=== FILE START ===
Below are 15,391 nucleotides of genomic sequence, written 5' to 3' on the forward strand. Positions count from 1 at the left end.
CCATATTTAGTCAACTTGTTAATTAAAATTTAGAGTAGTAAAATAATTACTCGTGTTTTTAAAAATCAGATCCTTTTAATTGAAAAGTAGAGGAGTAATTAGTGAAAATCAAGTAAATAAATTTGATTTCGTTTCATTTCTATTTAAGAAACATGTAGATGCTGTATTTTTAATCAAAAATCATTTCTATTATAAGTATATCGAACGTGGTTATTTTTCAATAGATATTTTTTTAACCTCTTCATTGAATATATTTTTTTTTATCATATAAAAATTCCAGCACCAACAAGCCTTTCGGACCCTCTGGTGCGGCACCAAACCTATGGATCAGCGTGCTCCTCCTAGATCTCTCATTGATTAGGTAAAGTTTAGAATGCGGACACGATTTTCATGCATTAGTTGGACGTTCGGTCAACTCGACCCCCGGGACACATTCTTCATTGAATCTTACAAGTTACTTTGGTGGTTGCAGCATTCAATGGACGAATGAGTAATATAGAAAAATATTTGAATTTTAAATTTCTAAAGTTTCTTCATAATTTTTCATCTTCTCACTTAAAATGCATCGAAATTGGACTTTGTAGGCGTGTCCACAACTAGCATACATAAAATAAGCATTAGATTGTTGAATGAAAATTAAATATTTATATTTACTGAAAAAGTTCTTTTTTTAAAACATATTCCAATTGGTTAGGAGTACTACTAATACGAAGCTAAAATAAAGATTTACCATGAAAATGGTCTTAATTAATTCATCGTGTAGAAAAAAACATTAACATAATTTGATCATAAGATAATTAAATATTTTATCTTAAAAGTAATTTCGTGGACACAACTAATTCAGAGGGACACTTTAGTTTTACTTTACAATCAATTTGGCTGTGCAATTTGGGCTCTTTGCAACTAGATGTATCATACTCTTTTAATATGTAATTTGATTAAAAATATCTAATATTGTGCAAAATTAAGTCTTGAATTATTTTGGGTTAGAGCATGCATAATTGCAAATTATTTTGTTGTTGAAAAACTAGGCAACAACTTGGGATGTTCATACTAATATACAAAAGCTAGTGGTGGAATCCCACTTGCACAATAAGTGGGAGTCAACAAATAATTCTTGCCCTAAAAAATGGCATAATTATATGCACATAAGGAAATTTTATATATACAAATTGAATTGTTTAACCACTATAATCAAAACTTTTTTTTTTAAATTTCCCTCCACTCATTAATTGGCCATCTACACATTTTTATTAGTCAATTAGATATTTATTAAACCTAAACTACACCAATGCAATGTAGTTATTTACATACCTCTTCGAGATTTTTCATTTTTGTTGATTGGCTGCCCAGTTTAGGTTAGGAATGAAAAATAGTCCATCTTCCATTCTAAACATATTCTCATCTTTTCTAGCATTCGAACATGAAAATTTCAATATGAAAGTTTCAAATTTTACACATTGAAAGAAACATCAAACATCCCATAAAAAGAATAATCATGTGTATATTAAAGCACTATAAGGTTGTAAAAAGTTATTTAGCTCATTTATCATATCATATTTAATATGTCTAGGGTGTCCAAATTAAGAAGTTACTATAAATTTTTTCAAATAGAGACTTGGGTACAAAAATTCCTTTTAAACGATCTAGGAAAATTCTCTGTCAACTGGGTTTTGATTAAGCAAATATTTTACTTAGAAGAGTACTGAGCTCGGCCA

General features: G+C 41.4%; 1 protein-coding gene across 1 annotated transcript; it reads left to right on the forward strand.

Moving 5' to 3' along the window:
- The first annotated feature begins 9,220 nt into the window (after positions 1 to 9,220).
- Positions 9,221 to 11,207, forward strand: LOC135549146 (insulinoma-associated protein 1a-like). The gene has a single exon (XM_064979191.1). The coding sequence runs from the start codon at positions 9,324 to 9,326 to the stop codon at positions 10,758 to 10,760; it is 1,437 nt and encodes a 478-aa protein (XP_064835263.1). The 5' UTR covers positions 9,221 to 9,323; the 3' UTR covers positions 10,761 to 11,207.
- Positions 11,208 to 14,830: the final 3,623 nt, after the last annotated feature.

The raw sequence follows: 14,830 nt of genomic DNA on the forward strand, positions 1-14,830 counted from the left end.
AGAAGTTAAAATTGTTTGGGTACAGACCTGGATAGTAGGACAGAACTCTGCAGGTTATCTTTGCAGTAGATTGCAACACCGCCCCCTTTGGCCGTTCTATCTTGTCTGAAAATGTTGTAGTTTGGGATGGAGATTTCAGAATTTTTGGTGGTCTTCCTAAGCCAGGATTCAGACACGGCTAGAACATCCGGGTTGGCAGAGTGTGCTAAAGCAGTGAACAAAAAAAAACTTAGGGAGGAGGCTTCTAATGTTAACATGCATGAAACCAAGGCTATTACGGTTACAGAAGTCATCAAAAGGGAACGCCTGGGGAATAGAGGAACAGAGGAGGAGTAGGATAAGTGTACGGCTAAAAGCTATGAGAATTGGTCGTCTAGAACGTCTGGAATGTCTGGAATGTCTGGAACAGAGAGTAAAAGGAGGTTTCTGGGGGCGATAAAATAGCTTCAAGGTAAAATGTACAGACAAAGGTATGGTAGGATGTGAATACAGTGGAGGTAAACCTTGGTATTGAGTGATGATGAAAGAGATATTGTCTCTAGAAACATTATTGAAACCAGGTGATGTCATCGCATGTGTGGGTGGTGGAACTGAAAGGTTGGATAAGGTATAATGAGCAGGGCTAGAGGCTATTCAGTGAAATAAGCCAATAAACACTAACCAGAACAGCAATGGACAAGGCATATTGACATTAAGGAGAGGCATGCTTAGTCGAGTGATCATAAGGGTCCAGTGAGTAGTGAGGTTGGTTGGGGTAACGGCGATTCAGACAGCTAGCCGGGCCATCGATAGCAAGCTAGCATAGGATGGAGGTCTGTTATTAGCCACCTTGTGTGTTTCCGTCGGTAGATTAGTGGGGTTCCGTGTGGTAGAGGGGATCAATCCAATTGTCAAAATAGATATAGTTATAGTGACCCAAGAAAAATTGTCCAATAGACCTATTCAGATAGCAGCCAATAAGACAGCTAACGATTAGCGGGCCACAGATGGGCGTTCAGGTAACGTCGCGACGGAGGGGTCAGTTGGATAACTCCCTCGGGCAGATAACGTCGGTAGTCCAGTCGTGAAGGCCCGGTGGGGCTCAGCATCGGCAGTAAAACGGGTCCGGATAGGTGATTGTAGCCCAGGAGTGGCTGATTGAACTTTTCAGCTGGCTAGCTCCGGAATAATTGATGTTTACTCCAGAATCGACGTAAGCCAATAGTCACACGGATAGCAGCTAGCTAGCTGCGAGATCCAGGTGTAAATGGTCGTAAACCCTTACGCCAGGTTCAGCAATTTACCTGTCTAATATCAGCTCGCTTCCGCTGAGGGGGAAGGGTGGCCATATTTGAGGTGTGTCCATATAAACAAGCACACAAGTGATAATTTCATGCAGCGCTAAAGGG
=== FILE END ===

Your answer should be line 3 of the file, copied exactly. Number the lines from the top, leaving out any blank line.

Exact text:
General features: G+C 41.4%; 1 protein-coding gene across 1 annotated transcript; it reads left to right on the forward strand.